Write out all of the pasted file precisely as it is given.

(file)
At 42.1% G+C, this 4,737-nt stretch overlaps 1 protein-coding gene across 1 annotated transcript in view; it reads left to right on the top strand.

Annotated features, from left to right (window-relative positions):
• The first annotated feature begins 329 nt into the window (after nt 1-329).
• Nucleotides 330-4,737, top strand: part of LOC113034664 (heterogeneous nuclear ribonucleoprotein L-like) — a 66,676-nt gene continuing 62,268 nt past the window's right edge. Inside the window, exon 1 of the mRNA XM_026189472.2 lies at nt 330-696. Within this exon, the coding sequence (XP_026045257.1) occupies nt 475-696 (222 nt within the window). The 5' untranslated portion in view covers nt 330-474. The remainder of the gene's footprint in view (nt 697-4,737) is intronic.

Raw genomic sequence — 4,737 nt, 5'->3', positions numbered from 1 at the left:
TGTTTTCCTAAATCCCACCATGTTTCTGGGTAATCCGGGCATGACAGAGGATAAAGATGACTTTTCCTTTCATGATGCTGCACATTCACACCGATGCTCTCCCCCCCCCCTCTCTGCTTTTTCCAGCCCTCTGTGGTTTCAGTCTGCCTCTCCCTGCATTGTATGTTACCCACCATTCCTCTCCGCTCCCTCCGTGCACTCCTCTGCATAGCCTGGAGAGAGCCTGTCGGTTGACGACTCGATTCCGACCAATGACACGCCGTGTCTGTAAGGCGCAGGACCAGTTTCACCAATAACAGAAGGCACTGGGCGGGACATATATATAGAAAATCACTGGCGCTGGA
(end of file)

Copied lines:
At 42.1% G+C, this 4,737-nt stretch overlaps 1 protein-coding gene across 1 annotated transcript in view; it reads left to right on the top strand.

Annotated features, from left to right (window-relative positions):
• The first annotated feature begins 329 nt into the window (after nt 1-329).
• Nucleotides 330-4,737, top strand: part of LOC113034664 (heterogeneous nuclear ribonucleoprotein L-like) — a 66,676-nt gene continuing 62,268 nt past the window's right edge. Inside the window, exon 1 of the mRNA XM_026189472.2 lies at nt 330-696. Within this exon, the coding sequence (XP_026045257.1) occupies nt 475-696 (222 nt within the window). The 5' untranslated portion in view covers nt 330-474. The remainder of the gene's footprint in view (nt 697-4,737) is intronic.

Raw genomic sequence — 4,737 nt, 5'->3', positions numbered from 1 at the left:
TGTTTTCCTAAATCCCACCATGTTTCTGGGTAATCCGGGCATGACAGAGGATAAAGATGACTTTTCCTTTCATGATGCTGCACATTCACACCGATGCTCTCCCCCCCCCCTCTCTGCTTTTTCCAGCCCTCTGTGGTTTCAGTCTGCCTCTCCCTGCATTGTATGTTACCCACCATTCCTCTCCGCTCCCTCCGTGCACTCCTCTGCATAGCCTGGAGAGAGCCTGTCGGTTGACGACTCGATTCCGACCAATGACACGCCGTGTCTGTAAGGCGCAGGACCAGTTTCACCAATAACAGAAGGCACTGGGCGGGACATATATATAGAAAATCACTGGCGCTGGA